Teacher resources and professional development across the curriculum

Teacher professional development and classroom resources across the curriculum

Monthly Update sign up
Mailing List signup
Search
MENU

Making Meaning in Literature Grades 6-8
Conversations in Literature — Workshop

About Making Meaning in Literature: A Video Library, Grades 6-8

Individual Clip Descriptions

1. Introducing the Envisionment-Building Classroom
2. Building a Literary Community
3. Asking Questions
4. Facilitating Discussion
5. Seminar Discussion
6. Dramatic Tableaux
7. Readers as Individuals
8. The Teacher’s Role in a Literary Community
9. Whole Group Discussions




HomeEnvisionment BuildingHelpful Hints for Site LeadersLesson BuilderSearch this SiteSite Map
Envisioning


About This Video Clip

Featured Texts

Classroom Snapshots

Classroom Lesson Plan

Professional Reflection

Teacher Tools
Additional Resources


Classroom Snapshots

Schools: Eight different schools
Locations: Various across the United States
No. of Students in Schools: Between 125 and almost 2,000
Teachers: Various
Grades: 6th to 8th
Subject: Language Arts
No. of Students in Classrooms: Between 15 and 32

Schools: The schools in this video library are in geographically diverse locations across the United States. Some, like Joe Bernhart's Houston classroom or Dorothy Franklin's Chicago school, are in urban settings. Some are rural, such as Tanya Schnabl's school in upstate New York and Barry Hoonan's school on Bainbridge Island in Washington state. Others are in suburban locations. A wide variety of classrooms and teachers were chosen to help teachers everywhere see how envisionment-building might apply in their own locations.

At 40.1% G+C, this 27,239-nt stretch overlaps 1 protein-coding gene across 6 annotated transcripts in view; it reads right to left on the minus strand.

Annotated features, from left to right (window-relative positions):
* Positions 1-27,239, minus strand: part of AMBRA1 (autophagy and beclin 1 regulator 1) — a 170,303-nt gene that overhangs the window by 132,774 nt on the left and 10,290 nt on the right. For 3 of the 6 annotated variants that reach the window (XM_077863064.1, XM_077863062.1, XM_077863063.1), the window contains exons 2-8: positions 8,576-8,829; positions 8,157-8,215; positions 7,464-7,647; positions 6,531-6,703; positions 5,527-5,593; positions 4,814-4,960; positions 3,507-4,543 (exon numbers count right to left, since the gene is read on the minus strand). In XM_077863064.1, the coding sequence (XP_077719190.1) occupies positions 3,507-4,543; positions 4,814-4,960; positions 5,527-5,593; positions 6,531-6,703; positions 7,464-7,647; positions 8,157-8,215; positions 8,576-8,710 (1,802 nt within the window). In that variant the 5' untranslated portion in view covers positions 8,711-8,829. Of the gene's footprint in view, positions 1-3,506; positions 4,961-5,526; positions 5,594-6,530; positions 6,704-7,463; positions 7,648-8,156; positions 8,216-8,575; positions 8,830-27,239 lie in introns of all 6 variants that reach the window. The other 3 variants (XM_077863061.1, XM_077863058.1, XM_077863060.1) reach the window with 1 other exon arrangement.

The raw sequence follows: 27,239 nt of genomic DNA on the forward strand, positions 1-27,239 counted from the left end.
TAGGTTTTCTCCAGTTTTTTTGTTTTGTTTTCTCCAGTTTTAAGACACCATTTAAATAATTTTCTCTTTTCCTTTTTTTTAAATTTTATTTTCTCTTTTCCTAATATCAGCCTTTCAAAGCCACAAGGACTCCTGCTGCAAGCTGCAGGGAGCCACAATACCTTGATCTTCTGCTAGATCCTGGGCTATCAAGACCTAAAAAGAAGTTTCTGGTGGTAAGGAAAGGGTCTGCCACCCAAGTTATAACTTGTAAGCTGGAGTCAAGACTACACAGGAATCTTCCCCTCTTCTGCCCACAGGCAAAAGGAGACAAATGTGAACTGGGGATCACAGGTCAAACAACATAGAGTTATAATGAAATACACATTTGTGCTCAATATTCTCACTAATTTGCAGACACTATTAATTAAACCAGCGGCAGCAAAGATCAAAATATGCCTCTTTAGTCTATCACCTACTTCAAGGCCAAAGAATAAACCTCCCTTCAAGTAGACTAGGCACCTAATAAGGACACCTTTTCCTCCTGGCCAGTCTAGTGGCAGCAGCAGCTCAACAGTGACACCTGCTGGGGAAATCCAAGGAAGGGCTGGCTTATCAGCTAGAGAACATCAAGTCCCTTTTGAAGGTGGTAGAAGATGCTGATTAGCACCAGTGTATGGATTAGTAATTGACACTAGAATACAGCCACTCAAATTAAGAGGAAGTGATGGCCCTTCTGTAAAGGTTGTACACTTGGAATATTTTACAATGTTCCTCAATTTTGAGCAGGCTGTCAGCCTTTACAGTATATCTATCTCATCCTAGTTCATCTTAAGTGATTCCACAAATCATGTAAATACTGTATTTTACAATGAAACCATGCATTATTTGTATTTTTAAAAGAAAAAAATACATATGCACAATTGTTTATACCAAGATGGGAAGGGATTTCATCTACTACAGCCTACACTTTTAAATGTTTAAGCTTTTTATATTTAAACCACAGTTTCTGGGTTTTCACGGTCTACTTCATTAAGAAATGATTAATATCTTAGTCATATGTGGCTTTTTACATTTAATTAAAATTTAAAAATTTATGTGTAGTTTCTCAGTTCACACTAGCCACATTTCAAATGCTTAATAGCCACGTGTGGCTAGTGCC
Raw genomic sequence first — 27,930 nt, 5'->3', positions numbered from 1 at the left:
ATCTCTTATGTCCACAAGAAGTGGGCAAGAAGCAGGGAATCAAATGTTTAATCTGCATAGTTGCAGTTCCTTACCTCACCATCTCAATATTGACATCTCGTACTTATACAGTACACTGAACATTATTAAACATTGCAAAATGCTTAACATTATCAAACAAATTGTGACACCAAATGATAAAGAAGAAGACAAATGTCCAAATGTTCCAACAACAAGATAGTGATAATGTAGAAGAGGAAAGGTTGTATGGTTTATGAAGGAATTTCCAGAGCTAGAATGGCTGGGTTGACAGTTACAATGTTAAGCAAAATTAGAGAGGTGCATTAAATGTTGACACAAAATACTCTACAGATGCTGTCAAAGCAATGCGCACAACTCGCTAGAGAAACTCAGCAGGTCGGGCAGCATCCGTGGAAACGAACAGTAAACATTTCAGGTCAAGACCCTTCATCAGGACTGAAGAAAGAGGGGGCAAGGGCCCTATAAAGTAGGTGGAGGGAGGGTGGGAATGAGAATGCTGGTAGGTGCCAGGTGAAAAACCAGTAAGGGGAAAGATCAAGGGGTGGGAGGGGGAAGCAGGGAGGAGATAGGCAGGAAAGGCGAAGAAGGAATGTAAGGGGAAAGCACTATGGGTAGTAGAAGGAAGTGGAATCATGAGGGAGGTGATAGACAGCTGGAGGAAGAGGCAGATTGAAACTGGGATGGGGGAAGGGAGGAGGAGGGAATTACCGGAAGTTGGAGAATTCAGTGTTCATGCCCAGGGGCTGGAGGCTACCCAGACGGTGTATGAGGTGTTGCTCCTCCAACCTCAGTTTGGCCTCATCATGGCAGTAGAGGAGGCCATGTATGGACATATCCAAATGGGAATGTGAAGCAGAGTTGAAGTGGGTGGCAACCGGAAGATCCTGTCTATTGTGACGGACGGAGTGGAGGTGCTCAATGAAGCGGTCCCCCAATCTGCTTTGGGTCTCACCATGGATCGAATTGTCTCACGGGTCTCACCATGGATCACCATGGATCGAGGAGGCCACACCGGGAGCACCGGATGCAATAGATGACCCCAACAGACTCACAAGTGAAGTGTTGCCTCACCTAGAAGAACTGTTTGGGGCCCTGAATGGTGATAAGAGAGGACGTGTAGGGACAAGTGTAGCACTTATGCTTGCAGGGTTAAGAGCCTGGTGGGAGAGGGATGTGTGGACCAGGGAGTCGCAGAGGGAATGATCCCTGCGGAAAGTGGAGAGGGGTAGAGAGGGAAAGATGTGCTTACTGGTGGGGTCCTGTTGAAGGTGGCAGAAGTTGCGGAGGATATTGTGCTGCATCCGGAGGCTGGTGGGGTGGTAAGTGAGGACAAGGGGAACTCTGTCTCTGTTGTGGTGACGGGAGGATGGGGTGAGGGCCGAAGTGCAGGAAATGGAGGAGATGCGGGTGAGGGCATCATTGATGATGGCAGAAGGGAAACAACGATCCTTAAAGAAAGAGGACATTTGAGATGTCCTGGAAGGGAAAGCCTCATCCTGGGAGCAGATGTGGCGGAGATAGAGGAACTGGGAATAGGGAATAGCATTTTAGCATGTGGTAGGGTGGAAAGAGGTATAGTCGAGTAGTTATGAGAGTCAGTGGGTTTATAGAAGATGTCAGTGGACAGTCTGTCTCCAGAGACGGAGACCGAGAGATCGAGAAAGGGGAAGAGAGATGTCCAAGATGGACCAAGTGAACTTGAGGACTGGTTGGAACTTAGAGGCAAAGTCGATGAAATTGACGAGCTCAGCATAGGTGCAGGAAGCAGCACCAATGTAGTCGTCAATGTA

Number of Students in Schools: The schools featured in the video library run from the small and intimate (125 students at the Odyssey School on Bainbridge Island) to schools accommodating more than 1,500 students (DeWitt Clinton Elementary School in Chicago with 1,600 and Howard A. Doolin Middle School with 1,980).

Teachers: The teachers reflect the diversity of their profession. Both male and female, they come from a range of racial and cultural backgrounds. Some are just beginning their careers. Others have 15 to 20 years experience (one has nearly 30) with students. All of them believe that every student is capable of learning and that it is their job to help learning happen.

Grades and Subject: All the teachers in this library teach language arts in grades 6-8.

students in the classroomStudents: While some of the students portrayed in these classrooms come from middle class economic backgrounds, a number qualify for free or reduced-price lunch; some children of migrant families at Picacho Middle School in Las Cruces, New Mexico live in shelters or other temporary housing. Students in these classes come with a wide range of reading levels (several teachers have students who read between first grade and college levels in the same classroom). As is perhaps typical of the nation as a whole, most of the schools work with students from diverse ethnic, cultural, and even language backgrounds. The K-6 population of DeWitt Clinton Elementary School in Chicago is primarily first-generation immigrants (Hispanic, Middle Eastern, Russian, or Bosnian) who speak more than 17 different languages. Fifty percent of the students test below grade level in their core subjects. At Stephen Decatur Middle School in Maryland, 30% of the students are minorities drawn from a nearby retirement community, a tourist destination, and a rural town.

 previous   next 







© Annenberg Foundation 2014. All rights reserved. Legal Policy